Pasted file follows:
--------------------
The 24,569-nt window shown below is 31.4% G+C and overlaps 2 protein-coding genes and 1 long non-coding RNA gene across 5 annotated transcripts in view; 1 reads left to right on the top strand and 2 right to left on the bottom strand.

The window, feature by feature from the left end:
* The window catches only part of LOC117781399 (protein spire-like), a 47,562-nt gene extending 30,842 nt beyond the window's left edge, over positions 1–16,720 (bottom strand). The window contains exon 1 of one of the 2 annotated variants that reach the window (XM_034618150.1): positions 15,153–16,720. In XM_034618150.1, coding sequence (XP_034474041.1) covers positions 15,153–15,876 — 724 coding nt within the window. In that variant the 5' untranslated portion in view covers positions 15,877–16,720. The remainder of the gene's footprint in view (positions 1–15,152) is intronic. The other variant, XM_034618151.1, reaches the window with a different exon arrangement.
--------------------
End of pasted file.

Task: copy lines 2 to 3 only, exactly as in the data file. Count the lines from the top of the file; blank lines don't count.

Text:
The window, feature by feature from the left end:
* The window catches only part of LOC117781399 (protein spire-like), a 47,562-nt gene extending 30,842 nt beyond the window's left edge, over positions 1–16,720 (bottom strand). The window contains exon 1 of one of the 2 annotated variants that reach the window (XM_034618150.1): positions 15,153–16,720. In XM_034618150.1, coding sequence (XP_034474041.1) covers positions 15,153–15,876 — 724 coding nt within the window. In that variant the 5' untranslated portion in view covers positions 15,877–16,720. The remainder of the gene's footprint in view (positions 1–15,152) is intronic. The other variant, XM_034618151.1, reaches the window with a different exon arrangement.